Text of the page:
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If you thought the news that the Athletics had plans to move to Las Vegas would put a stop to the constant drama surrounding their quest for a new yard and eventually a new home city was over, we're afraid we've got some bad news. 

The latest in the saga was that the A's had agreed with Bally's Corporation to build a new ballpark on the Strip in the vicinity of Tropicana, a major resort close to well-known properties like MGM Grand and New York New York. Of course, this deal also requested $395 million in public financing from, basically, taxes. 

Can anyone guess where we're headed next? I bet you can! Via The Nevada Independent

Nevada lawmakers have not yet introduced legislation to bring the Oakland A's to Las Vegas because they are only willing to contribute up to $195 million in transferable tax credits for stadium construction funding, not the full $395 million the team is seeking, sources close to negotiations told The Nevada Independent Thursday.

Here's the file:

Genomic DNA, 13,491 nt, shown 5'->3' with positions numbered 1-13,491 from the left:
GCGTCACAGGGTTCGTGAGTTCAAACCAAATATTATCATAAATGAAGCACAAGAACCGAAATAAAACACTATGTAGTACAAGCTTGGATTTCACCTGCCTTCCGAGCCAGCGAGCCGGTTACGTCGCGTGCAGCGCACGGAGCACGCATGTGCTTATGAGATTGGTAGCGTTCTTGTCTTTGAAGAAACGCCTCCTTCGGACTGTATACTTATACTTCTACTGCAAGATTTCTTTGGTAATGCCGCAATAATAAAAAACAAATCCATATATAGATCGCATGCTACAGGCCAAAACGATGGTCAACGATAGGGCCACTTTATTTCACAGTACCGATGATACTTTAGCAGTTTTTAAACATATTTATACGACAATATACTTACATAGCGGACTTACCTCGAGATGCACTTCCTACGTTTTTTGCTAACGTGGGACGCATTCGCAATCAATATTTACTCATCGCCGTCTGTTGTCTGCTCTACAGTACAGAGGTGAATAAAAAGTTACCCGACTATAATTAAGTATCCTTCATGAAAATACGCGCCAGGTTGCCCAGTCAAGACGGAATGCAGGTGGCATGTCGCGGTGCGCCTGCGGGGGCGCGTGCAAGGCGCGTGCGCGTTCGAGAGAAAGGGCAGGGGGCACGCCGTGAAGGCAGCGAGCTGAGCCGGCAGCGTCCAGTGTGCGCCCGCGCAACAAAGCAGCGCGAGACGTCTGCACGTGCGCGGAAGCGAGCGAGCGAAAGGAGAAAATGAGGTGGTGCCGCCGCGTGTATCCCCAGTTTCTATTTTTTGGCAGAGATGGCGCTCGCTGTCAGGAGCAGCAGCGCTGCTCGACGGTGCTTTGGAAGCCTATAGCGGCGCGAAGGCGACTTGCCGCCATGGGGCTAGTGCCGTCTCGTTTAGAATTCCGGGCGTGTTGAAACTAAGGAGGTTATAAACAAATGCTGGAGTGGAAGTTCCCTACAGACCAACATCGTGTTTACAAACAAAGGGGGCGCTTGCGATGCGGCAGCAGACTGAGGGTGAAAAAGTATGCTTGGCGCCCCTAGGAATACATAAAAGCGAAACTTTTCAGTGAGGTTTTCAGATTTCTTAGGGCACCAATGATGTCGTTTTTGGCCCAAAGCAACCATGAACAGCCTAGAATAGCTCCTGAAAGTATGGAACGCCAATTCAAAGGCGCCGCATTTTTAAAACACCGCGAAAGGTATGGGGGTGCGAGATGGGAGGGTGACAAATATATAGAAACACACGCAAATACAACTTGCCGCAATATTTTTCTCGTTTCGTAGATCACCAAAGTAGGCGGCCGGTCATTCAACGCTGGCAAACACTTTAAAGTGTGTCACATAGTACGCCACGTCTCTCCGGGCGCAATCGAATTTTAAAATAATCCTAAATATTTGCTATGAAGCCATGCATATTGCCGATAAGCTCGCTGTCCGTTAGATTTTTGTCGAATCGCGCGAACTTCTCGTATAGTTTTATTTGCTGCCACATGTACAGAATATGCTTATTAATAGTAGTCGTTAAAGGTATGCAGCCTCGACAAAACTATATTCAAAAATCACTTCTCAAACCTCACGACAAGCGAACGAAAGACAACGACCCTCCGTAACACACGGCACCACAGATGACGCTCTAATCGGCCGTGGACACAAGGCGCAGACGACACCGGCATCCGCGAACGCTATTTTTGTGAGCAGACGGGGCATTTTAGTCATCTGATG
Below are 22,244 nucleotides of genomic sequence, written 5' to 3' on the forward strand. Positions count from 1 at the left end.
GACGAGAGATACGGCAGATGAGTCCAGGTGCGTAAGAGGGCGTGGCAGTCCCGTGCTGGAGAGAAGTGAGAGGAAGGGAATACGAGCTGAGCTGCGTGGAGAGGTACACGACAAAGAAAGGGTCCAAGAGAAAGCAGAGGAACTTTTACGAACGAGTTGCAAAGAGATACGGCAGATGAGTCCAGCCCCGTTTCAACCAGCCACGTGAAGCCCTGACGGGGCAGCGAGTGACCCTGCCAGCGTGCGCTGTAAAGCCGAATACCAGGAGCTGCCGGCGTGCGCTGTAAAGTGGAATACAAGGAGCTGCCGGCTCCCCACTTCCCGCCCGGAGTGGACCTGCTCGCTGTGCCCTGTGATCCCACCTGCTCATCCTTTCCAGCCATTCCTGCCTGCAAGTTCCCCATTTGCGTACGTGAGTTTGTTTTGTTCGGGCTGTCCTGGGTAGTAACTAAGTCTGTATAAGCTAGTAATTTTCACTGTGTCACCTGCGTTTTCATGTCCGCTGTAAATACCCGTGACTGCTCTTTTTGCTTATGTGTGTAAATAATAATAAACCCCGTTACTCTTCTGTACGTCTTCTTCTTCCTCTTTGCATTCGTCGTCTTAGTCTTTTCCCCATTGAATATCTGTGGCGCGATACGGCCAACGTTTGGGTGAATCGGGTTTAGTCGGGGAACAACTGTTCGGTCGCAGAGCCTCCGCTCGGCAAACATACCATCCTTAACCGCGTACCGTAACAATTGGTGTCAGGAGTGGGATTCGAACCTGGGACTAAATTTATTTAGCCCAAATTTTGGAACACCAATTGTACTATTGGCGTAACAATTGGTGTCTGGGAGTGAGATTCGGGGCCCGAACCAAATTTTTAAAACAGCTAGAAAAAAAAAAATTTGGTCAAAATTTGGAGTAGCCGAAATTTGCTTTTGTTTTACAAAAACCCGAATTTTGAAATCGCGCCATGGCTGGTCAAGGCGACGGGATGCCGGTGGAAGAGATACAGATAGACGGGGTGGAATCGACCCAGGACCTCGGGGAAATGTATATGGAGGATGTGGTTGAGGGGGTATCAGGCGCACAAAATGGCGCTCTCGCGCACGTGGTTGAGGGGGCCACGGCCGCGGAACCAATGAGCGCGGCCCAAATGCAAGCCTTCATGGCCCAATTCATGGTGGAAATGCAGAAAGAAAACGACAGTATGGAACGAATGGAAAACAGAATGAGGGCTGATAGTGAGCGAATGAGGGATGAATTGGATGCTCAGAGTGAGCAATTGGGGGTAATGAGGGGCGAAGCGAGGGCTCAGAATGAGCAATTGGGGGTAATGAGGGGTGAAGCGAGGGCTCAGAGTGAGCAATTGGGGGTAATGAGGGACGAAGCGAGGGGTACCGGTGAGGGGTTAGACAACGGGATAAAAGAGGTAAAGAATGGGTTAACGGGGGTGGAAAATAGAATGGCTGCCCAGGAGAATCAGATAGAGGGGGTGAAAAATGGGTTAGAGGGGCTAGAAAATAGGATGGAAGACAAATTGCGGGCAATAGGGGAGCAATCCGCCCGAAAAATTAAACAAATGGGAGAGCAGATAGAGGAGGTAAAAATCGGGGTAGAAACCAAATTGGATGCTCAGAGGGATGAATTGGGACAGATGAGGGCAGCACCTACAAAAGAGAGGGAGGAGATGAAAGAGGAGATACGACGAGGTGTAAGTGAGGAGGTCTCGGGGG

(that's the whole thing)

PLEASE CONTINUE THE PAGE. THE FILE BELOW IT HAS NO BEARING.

The amount the state will offer depends on how much money Clark County will offer in the form of county-issued bonds paid by taxes generated on the ballpark site. Sources added that lawmakers are discussing between $150 million and $195 million in transferable tax credits, but nothing is set in stone until the county details are finalized.

The A's have been going through this with the local governments in the Oakland area for years and their initial ask for a Las Vegas relocation was about $500 million in public financing. 

The plan, at present, is for the A's to be in Vegas with a shiny, new ballpark in time for the 2027 season. Their lease for Oakland Coliseum runs through 2024, which means it's possible they'll end up playing in Las Vegas' Triple-A ballpark for the 2025 and 2026 seasons. Of course, their move to Las Vegas is far from complete and the latest hurdle is the fight over how much they'll be able to get from the tax-paying public.